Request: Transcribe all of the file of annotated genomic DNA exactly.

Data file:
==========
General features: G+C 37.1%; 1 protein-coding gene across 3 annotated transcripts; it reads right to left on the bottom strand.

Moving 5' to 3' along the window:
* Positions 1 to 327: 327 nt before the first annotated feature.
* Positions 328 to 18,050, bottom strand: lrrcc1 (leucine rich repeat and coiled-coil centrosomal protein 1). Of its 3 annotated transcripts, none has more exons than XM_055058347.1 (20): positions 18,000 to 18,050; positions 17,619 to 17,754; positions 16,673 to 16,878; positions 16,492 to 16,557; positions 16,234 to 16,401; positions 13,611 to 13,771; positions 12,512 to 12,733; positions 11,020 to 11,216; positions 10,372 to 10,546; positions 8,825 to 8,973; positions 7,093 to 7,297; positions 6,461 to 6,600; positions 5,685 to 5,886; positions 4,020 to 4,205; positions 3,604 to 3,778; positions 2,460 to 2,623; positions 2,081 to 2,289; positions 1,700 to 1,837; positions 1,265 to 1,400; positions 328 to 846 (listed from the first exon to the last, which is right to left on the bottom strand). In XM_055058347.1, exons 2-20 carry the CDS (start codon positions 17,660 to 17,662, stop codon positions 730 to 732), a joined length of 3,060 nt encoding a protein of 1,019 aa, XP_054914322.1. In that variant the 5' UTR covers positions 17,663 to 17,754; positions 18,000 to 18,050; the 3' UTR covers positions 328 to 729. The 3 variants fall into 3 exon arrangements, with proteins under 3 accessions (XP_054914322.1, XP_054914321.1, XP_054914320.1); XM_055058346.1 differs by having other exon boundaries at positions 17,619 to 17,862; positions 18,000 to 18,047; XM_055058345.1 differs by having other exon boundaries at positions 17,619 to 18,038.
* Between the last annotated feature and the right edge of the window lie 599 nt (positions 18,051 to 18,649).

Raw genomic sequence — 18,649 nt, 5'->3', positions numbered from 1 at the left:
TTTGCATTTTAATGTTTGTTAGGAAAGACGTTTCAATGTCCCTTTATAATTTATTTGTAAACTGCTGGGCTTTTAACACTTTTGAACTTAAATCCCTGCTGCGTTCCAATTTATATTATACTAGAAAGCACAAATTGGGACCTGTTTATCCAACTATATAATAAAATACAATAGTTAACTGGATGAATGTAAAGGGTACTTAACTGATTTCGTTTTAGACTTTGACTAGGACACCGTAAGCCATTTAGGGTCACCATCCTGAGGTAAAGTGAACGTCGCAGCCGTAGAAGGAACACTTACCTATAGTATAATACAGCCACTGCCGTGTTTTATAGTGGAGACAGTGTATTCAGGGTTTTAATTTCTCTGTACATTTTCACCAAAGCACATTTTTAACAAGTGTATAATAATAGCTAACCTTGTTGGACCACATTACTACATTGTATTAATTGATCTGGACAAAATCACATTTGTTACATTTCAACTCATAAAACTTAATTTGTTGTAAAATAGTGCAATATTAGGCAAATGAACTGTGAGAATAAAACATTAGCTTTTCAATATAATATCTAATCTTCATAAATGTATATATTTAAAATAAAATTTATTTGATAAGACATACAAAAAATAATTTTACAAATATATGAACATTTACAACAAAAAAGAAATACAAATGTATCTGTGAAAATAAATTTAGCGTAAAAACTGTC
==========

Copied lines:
General features: G+C 37.1%; 1 protein-coding gene across 3 annotated transcripts; it reads right to left on the bottom strand.

Moving 5' to 3' along the window:
* Positions 1 to 327: 327 nt before the first annotated feature.
* Positions 328 to 18,050, bottom strand: lrrcc1 (leucine rich repeat and coiled-coil centrosomal protein 1). Of its 3 annotated transcripts, none has more exons than XM_055058347.1 (20): positions 18,000 to 18,050; positions 17,619 to 17,754; positions 16,673 to 16,878; positions 16,492 to 16,557; positions 16,234 to 16,401; positions 13,611 to 13,771; positions 12,512 to 12,733; positions 11,020 to 11,216; positions 10,372 to 10,546; positions 8,825 to 8,973; positions 7,093 to 7,297; positions 6,461 to 6,600; positions 5,685 to 5,886; positions 4,020 to 4,205; positions 3,604 to 3,778; positions 2,460 to 2,623; positions 2,081 to 2,289; positions 1,700 to 1,837; positions 1,265 to 1,400; positions 328 to 846 (listed from the first exon to the last, which is right to left on the bottom strand). In XM_055058347.1, exons 2-20 carry the CDS (start codon positions 17,660 to 17,662, stop codon positions 730 to 732), a joined length of 3,060 nt encoding a protein of 1,019 aa, XP_054914322.1. In that variant the 5' UTR covers positions 17,663 to 17,754; positions 18,000 to 18,050; the 3' UTR covers positions 328 to 729. The 3 variants fall into 3 exon arrangements, with proteins under 3 accessions (XP_054914322.1, XP_054914321.1, XP_054914320.1); XM_055058346.1 differs by having other exon boundaries at positions 17,619 to 17,862; positions 18,000 to 18,047; XM_055058345.1 differs by having other exon boundaries at positions 17,619 to 18,038.
* Between the last annotated feature and the right edge of the window lie 599 nt (positions 18,051 to 18,649).

Raw genomic sequence — 18,649 nt, 5'->3', positions numbered from 1 at the left:
TTTGCATTTTAATGTTTGTTAGGAAAGACGTTTCAATGTCCCTTTATAATTTATTTGTAAACTGCTGGGCTTTTAACACTTTTGAACTTAAATCCCTGCTGCGTTCCAATTTATATTATACTAGAAAGCACAAATTGGGACCTGTTTATCCAACTATATAATAAAATACAATAGTTAACTGGATGAATGTAAAGGGTACTTAACTGATTTCGTTTTAGACTTTGACTAGGACACCGTAAGCCATTTAGGGTCACCATCCTGAGGTAAAGTGAACGTCGCAGCCGTAGAAGGAACACTTACCTATAGTATAATACAGCCACTGCCGTGTTTTATAGTGGAGACAGTGTATTCAGGGTTTTAATTTCTCTGTACATTTTCACCAAAGCACATTTTTAACAAGTGTATAATAATAGCTAACCTTGTTGGACCACATTACTACATTGTATTAATTGATCTGGACAAAATCACATTTGTTACATTTCAACTCATAAAACTTAATTTGTTGTAAAATAGTGCAATATTAGGCAAATGAACTGTGAGAATAAAACATTAGCTTTTCAATATAATATCTAATCTTCATAAATGTATATATTTAAAATAAAATTTATTTGATAAGACATACAAAAAATAATTTTACAAATATATGAACATTTACAACAAAAAAGAAATACAAATGTATCTGTGAAAATAAATTTAGCGTAAAAACTGTC